Just 24 hrs until I’m backpacking in SE Asia

Tomorrow I’m leaving to backpack through Thailand and Vietnam by myself. It will be my first time backpacking abroad alone. Up until two nights ago, upon hearing my family members express their concern, I’ve had little to no reservations or anxiety about my trip. I understand why my family would be nervous for me. I’m the youngest child of three and will likely always be “the baby” in their eyes. I take their concerns as an expression of love and don’t accept them as personal. After all, I know who I am and what I’m capable of. (More importantly, I know who my God is and what He is capable of)

While I appreciate my family’s expressions of concern, I also think that they don’t understand (nor may they ever) just how well equipped I am for this journey. If I were to try to give them concrete examples for how this is so, I would fail. Because it’s true that backpacking in SE Asia is something I haven’t done before.

So how do I know that I’m well equipped?

I know that this world can be a cold and scary place. I’ve experienced it firsthand, probably more so than most people my age. I know that as a woman traveling alone, I face unique challenges. But, none of this is new to me. The same challenges hold true in my own country, living alone as a female. The truth is, I wouldn’t take a trip like this if I didn’t feel safe and/or experienced enough to do so.

Experience is our greatest teacher and life so far has taught me much. For example, I know that good people are everywhere. That strangers offer to help at the most unexpected times. And that my God goes before me and stands behind me. That I am never truly alone. It’s precisely this knowledge that has propelled me to go fearlessly forward in most all of my endeavors.

But backpacking in Asia? Where did this come from? And why does it feel so natural for me?

I’m pondering this question and realize something incredible…

Every thing up to this point in my life has been preparing me to take this trip.

From the time I was nine years old, insisting that I fly by myself from my hometown in North Carolina to a summer camp in Missouri, I have always taken my own path. More often than not, this path has been a solo one. I feel the upmost comfortable being alone and I purposefully seek out experiences that challenge me. I always have.

I also find traveling alone to be particularly enjoyable. When I was fifteen, I travelled across the US on a bus with dozens of other kids. I toured almost the entire continent of Europe with a small group in high school. And I spent two summers taking classes in Salamanca, Spain. On all of these trips, I enjoyed going off on my own. I always made my own way through the hotels and airports. Perhaps, a strong desire for freedom is written in my DNA. I don’t know. But what I do know is that I’m perfectly capable of traveling to foreign places on my own. In fact, I prefer it.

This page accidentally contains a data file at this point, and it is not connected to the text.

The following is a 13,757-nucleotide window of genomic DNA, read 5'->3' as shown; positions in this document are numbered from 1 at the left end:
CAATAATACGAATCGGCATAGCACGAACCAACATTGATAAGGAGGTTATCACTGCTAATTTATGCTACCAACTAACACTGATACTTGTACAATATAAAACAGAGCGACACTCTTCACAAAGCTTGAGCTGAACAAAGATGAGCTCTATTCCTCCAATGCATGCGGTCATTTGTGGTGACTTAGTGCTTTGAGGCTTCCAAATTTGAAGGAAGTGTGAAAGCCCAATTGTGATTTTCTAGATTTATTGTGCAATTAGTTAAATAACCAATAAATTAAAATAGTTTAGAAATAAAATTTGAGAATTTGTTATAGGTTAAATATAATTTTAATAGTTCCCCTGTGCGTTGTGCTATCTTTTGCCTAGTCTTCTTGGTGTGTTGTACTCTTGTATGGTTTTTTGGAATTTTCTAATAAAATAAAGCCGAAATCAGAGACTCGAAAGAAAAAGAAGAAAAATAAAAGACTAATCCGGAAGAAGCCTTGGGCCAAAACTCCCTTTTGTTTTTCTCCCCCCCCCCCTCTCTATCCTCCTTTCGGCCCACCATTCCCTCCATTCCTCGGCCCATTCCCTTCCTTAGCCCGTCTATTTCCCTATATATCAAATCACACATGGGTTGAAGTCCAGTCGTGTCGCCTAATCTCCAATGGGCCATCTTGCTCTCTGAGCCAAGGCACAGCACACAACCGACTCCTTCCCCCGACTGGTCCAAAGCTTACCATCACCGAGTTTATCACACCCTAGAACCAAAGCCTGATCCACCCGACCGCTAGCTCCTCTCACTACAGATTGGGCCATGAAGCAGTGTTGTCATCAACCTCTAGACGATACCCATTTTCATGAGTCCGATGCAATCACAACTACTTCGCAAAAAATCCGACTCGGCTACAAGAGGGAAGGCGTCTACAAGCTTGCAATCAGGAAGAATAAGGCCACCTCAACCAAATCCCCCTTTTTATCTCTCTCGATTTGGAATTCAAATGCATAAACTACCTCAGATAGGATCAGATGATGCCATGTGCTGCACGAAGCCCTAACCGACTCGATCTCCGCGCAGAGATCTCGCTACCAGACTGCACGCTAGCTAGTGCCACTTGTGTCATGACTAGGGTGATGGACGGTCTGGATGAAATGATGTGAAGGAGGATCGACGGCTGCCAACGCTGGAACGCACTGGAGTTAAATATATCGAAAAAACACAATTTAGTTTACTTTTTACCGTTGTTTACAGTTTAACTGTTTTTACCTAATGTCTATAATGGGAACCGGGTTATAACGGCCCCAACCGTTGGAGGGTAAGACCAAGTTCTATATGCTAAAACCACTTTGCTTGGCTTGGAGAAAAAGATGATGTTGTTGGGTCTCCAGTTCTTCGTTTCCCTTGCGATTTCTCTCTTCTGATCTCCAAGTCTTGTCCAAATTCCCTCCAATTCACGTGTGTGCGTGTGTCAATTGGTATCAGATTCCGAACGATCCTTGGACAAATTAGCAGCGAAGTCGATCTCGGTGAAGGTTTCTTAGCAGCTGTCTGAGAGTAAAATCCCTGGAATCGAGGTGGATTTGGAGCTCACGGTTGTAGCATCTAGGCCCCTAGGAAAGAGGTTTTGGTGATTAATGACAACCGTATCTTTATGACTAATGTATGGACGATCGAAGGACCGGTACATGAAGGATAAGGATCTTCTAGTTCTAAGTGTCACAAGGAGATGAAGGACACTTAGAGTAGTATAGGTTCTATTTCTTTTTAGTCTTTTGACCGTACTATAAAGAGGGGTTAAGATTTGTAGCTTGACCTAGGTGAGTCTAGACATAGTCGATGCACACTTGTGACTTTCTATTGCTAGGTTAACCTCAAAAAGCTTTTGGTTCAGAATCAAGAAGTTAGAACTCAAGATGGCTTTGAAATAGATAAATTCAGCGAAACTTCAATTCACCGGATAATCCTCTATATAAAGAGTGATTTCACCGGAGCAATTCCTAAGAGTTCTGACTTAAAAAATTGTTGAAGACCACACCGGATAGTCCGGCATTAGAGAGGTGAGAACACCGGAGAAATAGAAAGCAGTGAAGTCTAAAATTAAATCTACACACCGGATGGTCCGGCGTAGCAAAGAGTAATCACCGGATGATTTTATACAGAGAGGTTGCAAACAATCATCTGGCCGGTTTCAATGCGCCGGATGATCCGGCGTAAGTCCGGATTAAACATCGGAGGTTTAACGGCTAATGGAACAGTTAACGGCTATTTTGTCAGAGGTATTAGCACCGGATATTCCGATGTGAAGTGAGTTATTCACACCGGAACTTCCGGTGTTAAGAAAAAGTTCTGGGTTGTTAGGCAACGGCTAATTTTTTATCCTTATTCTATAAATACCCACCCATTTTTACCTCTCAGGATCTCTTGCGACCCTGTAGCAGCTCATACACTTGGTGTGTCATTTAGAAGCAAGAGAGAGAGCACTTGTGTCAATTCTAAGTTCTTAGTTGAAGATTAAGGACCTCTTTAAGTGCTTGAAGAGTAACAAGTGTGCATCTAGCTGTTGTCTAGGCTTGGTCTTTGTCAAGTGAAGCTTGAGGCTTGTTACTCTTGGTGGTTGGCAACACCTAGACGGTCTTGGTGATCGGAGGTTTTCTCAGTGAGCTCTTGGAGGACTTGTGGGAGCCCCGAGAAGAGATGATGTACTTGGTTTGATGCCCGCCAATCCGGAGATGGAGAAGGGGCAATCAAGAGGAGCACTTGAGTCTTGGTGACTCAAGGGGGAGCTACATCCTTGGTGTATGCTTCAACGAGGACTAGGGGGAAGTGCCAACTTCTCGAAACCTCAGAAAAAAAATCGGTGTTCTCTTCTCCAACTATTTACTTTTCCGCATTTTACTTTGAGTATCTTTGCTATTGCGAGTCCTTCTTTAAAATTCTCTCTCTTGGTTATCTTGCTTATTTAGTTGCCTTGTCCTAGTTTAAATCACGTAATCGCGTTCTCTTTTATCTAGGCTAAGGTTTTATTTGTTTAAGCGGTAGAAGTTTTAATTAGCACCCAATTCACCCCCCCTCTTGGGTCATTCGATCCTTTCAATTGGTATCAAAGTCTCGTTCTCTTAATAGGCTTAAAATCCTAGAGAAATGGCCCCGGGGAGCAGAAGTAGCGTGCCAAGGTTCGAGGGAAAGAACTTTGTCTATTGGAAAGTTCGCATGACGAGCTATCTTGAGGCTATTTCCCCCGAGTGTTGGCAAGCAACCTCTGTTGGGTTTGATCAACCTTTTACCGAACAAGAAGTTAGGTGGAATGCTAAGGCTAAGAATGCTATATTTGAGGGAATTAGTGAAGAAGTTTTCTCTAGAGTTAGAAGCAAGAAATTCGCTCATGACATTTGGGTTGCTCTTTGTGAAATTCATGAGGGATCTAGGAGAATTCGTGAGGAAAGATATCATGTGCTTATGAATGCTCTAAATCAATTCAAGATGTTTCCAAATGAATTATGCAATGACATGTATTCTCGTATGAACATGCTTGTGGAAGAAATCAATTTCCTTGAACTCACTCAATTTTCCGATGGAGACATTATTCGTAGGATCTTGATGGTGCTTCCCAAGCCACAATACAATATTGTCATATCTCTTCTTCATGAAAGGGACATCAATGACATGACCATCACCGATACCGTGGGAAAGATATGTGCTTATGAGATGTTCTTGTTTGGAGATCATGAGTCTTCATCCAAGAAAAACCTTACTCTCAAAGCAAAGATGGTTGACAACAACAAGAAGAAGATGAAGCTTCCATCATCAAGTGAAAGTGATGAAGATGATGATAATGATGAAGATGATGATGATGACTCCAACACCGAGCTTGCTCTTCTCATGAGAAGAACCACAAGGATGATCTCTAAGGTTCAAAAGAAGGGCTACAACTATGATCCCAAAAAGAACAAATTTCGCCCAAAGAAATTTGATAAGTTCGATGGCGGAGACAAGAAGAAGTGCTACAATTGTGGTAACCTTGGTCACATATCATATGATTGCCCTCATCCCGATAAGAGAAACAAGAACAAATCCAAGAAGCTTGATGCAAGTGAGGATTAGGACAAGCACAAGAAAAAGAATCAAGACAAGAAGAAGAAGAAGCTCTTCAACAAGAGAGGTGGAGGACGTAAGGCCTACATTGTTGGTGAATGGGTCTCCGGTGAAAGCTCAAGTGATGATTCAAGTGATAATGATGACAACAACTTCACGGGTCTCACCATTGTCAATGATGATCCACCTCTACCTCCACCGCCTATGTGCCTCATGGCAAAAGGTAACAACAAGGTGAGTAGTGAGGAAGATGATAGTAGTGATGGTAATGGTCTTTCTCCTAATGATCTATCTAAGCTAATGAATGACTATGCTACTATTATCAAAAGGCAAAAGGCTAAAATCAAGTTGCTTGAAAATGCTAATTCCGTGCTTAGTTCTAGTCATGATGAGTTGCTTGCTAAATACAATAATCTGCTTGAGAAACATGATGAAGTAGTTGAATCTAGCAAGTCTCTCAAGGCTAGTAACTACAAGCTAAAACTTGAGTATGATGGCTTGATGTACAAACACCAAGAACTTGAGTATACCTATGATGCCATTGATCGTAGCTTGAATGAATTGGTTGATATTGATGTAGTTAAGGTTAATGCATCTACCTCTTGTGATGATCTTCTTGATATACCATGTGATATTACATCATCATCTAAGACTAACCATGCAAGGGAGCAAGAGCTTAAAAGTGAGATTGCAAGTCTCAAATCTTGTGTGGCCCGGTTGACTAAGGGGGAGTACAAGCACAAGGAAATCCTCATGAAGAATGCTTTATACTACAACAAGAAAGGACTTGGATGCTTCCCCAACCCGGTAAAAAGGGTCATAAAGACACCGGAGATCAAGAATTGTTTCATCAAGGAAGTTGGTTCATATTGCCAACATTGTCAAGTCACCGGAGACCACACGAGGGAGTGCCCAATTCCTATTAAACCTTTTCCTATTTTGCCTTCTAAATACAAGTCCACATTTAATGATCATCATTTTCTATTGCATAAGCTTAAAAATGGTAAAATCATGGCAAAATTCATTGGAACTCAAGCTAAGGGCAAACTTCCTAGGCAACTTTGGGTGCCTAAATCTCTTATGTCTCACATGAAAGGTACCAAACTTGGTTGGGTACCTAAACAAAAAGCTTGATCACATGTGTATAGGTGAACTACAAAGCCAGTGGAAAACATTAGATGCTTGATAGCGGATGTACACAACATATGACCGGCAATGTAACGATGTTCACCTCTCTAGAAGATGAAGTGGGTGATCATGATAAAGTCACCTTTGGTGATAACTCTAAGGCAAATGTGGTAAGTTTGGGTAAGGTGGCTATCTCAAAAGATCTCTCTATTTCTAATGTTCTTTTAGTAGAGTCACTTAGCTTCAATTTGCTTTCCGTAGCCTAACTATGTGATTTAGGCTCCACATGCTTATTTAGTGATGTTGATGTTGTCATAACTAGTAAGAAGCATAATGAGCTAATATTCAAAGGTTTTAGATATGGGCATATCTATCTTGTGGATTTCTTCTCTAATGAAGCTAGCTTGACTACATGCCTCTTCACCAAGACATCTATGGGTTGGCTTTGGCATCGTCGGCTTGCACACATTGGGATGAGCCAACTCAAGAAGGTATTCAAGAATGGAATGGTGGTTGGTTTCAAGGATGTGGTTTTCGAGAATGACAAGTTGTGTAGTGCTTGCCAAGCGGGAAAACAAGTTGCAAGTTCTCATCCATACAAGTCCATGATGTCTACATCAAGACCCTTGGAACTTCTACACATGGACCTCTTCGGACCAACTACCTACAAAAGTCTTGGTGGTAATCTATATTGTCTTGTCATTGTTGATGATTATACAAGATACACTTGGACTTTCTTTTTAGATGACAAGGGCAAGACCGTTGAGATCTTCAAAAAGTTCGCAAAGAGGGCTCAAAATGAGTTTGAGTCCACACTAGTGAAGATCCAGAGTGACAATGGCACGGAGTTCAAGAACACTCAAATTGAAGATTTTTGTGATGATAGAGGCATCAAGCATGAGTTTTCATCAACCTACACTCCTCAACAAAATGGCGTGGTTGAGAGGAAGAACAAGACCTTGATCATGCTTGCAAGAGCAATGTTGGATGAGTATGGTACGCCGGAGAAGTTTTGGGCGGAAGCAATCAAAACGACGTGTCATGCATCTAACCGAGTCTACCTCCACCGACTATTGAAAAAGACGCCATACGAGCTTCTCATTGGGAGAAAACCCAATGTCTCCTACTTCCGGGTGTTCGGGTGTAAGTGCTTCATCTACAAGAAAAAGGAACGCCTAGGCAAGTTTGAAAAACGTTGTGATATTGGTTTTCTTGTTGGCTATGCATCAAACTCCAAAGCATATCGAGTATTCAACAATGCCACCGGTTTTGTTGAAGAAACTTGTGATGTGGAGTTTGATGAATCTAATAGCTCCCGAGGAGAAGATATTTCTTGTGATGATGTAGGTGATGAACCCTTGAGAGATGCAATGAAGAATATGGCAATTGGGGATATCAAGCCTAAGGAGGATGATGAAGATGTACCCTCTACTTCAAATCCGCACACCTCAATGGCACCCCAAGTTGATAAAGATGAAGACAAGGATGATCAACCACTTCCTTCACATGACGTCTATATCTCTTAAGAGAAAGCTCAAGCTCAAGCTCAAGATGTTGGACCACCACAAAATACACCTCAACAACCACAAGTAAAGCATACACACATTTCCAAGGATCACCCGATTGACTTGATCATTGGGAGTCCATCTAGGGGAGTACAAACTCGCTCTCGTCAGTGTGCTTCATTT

Ok, so I’ve traveled to various parts of the world and always enjoyed exploring on my own. But still, I’ve never traveled abroad by myself. There were always other people, or a set schedule, or someone I planned to meet.

(I should note that the idea for this trip was sparked by a friend who is taking one of his own. People are often used to push us towards our next destination on life’s journey. While I will be seeing him abroad, the majority of my time will be spent alone. I don’t know whether his role was simply to push me towards this step, or if he’ll wind up holding a larger role in the next chapter of my journey. But I’m grateful for the role he played in getting me to this moment….typing on my computer, just 24 hours away from backpacking alone in the “foreign” continent of Southeast Asia.)

“Foreign” is an interesting word. We call SE Asia foreign because they don’t share our language or culture. But cultures vary widely, no matter where you are.

And there are far more foreign things than a language barrier.

For example, when I left everything behind after college and moved by myself to Los Angeles, THAT was foreign. When I befriended a group of Rastas who took me under their wing, and to this day, care deeply for my safety and well-being, THAT was foreign. When I drove 14 hours by myself to a small suburb of New Jersey and stayed on a couch for two weeks with three guys I met the day before, making music, THAT was foreign. Or just last summer, when I hitchhiked across Hawaii with a stranger and wound up meeting some of the most incredible, hospitable, and helpful human beings to date, THAT was really foreign.

And amazing. And liberating. And life changing.

I think I’ve always sought out foreign experiences for these reasons. They challenge, change, amaze, and liberate me. Language, I’ve learned, is just a compilation of words, and certainly not the most prevalent or useful form of communication. In fact, life’s greatest moments typically involve only a small exchange of words, if any at all.

The reality is, all of my life experiences thus far have been preparing me to take this trip.

So while no, I haven’t backpacked alone through foreign countries before, it’s not necessarily new to me either.

After some reflection (sparked my family’s expressions of concern- so thank you!), I can now say with confidence, that this trip was, and always has been, the inevitable next step on my journey. And I can’t wait to see where it goes from here!

To be continued…